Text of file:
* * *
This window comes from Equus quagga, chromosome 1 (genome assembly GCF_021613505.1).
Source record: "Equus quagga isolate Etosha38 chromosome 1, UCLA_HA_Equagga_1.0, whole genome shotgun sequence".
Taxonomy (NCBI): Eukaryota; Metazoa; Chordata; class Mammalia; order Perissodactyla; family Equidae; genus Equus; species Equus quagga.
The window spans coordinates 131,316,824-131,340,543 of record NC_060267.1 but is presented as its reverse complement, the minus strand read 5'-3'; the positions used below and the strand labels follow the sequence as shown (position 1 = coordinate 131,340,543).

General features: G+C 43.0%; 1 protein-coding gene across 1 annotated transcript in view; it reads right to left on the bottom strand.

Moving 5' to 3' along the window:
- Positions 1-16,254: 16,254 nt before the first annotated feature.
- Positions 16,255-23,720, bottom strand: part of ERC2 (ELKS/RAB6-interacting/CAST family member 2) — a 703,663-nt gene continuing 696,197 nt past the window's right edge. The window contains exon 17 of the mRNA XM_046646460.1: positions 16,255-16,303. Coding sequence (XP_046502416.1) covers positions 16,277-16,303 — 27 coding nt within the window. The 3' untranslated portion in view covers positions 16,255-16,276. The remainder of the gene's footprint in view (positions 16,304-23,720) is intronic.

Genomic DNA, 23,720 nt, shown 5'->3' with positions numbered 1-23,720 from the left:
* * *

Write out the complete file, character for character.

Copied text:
This window comes from Equus quagga, chromosome 1 (genome assembly GCF_021613505.1).
Source record: "Equus quagga isolate Etosha38 chromosome 1, UCLA_HA_Equagga_1.0, whole genome shotgun sequence".
Taxonomy (NCBI): Eukaryota; Metazoa; Chordata; class Mammalia; order Perissodactyla; family Equidae; genus Equus; species Equus quagga.
The window spans coordinates 131,316,824-131,340,543 of record NC_060267.1 but is presented as its reverse complement, the minus strand read 5'-3'; the positions used below and the strand labels follow the sequence as shown (position 1 = coordinate 131,340,543).

General features: G+C 43.0%; 1 protein-coding gene across 1 annotated transcript in view; it reads right to left on the bottom strand.

Moving 5' to 3' along the window:
- Positions 1-16,254: 16,254 nt before the first annotated feature.
- Positions 16,255-23,720, bottom strand: part of ERC2 (ELKS/RAB6-interacting/CAST family member 2) — a 703,663-nt gene continuing 696,197 nt past the window's right edge. The window contains exon 17 of the mRNA XM_046646460.1: positions 16,255-16,303. Coding sequence (XP_046502416.1) covers positions 16,277-16,303 — 27 coding nt within the window. The 3' untranslated portion in view covers positions 16,255-16,276. The remainder of the gene's footprint in view (positions 16,304-23,720) is intronic.

Genomic DNA, 23,720 nt, shown 5'->3' with positions numbered 1-23,720 from the left: